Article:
U.S. Corporate Debt Holds Up Amid Market Volatility
(Bloomberg) -- Corporate bond sales have held up despite recent market volatility, and high-grade issuance is anticipated to be busy next week with a potential jumbo offering in the works.
May volume is currently about two-thirds of the $150 billion expected for the month, Bloomberg’s Michael Gambale reported. The week ahead looks to be active, but will likely fall short of the $50 billion needed to match estimates. Meanwhile, high-yield credit measures have weakened recently, though sentiment remains optimistic in primary markets.
“Credit markets felt softer this week as risk assets generally struggled until Thursday,” Barclays Plc strategists Bradley Rogoff and Shobhit Gupta wrote in a note Friday. “That softness might stand out after months of tightening, but in the grand scheme, it was very modest,” they said.
DT Midstream is marketing a debt sale and is holding investor meetings through May 25. It intends to use the proceeds from its $2.1 billion two-part offering to make a payment to DTE Energy. Even though investors yanked $1.7 billion from retail funds in the week ended May 19, according to Refinitiv Lipper, Thursday’s borrowers saw most of their deals price at the tight end of talk with healthy orders.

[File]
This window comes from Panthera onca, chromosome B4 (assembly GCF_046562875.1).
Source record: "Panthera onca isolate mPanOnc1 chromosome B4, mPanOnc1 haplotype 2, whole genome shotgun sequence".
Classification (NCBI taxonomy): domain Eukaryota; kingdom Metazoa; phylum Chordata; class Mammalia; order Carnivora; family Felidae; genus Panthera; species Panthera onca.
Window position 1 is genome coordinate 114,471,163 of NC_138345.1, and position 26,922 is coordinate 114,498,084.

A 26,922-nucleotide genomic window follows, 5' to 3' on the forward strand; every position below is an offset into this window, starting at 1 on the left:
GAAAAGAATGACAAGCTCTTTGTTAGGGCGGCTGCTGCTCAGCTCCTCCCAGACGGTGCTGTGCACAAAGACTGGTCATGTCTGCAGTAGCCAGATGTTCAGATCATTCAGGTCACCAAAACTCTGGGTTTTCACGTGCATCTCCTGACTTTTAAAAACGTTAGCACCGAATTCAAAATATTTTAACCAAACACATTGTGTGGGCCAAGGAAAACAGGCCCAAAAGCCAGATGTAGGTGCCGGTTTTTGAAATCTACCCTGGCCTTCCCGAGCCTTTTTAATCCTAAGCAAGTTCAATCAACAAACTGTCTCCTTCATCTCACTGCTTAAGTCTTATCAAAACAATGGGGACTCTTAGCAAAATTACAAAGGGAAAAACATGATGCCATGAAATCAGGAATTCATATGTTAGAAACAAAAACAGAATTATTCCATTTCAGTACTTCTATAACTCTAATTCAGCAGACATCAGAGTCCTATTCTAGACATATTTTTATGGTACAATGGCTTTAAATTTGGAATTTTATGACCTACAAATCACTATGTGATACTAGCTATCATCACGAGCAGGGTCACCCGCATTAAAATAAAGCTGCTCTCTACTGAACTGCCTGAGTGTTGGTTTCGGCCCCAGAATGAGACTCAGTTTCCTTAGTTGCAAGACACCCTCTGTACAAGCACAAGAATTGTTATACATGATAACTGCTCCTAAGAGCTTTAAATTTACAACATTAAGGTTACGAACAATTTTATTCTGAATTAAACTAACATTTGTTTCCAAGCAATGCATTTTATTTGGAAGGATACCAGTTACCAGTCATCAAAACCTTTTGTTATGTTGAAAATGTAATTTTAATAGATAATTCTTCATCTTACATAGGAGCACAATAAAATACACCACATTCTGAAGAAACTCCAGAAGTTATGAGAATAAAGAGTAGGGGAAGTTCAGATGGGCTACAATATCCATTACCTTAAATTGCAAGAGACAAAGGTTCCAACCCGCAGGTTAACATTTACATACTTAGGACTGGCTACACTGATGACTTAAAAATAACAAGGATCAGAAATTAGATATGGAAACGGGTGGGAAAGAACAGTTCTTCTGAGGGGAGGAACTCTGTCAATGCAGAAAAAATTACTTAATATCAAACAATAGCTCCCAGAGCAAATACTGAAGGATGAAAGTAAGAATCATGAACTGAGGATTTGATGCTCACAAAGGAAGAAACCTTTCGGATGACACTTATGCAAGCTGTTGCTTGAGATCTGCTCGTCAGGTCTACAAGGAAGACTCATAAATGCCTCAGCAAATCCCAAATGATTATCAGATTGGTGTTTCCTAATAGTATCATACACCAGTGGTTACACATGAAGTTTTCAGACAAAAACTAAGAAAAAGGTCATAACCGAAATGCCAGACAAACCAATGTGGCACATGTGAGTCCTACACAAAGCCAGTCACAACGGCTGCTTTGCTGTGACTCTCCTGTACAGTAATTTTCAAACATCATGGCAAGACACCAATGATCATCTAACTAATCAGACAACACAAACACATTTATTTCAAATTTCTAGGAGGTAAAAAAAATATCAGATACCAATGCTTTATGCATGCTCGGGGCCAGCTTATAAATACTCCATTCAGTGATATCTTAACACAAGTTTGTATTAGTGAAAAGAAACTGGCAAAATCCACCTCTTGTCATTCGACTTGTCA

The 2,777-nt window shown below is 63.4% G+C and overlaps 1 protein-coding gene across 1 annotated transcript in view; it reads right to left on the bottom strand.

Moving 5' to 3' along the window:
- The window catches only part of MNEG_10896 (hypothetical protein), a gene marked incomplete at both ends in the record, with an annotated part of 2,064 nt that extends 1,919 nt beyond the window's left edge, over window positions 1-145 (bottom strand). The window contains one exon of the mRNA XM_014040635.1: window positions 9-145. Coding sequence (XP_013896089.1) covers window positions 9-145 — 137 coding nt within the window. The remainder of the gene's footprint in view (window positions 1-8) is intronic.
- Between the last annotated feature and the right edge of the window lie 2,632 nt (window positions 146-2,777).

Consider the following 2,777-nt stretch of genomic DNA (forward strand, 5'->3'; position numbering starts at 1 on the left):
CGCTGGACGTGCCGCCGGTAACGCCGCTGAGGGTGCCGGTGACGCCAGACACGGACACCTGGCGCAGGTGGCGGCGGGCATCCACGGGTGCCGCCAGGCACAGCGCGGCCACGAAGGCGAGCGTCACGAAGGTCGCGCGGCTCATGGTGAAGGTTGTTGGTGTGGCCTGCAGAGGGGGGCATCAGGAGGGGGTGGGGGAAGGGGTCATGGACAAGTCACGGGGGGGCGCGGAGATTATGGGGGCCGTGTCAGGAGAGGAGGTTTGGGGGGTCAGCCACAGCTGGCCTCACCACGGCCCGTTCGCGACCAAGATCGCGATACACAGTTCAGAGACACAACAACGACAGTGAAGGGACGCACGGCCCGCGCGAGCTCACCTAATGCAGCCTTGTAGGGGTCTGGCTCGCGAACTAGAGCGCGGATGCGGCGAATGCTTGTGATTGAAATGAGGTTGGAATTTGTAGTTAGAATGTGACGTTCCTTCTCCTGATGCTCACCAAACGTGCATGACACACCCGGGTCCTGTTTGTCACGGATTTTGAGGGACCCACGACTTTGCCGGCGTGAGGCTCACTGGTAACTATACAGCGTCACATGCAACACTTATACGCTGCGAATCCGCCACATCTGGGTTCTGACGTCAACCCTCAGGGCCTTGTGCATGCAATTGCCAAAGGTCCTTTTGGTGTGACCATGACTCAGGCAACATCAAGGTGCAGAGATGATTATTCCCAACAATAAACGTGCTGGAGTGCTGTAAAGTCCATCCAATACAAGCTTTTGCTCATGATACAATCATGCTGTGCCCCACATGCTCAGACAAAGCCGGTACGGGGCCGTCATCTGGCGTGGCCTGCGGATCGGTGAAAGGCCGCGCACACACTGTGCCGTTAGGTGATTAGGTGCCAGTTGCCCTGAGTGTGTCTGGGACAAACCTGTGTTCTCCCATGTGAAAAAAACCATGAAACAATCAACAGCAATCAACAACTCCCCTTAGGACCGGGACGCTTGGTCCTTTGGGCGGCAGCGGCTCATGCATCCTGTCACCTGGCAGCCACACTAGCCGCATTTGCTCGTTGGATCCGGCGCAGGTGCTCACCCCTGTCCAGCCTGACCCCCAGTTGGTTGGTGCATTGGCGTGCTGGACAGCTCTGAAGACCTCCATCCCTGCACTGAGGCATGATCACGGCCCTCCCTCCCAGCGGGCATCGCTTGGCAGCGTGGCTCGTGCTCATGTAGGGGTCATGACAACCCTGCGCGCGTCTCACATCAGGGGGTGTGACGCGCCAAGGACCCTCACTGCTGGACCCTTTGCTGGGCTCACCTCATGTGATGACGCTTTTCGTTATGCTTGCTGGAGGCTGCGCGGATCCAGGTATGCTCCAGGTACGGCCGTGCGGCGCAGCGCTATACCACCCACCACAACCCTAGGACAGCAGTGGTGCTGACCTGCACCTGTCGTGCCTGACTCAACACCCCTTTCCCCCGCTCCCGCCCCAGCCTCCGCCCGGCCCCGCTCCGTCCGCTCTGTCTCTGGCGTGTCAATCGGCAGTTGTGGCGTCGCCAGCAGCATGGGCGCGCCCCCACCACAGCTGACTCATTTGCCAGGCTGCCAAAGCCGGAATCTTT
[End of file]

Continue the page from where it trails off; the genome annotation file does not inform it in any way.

There are at least 12 leveraged loan commitments due next week, including a $1.9 billion term loan from Carnival Corp., which is looking to slash the interest payments on leveraged loans it took out during the depths of the pandemic. Investors are having an increasingly sunnier outlook on the travel industry with the U.S. economy continuing to forge ahead on reopenings and as more people become vaccinated.
The outlook for the travel industry in parts of Asia, however, is not as rosy. India’s Oyo Hotels is offering one of the steepest margins in U.S. leveraged loans this year. The $600 million sale is being offered at a spread of 8.5 percentage points over the benchmark London interbank offered rate and at a discount of between 96 cents to 97 cents on the dollar. The company is looking to shore up its finances with Covid-19 cases in the country decimating travel demand. That puts the all-in yield at 10.3% to 10%, according to calculations by Bloomberg.
In distressed debt, Sinclair Broadcast Group is in active talks with creditors to its Diamond Sports unit who began signing non-disclosure agreements in recent days, Bloomberg reported.
In bankruptcy court, opioid makers Mallinckrodt Plc and Purdue Pharma LP are both scheduled to seek court approval of their disclosure statements on May 26. Purdue has said it may need to delay the hearing as it negotiates with creditors.
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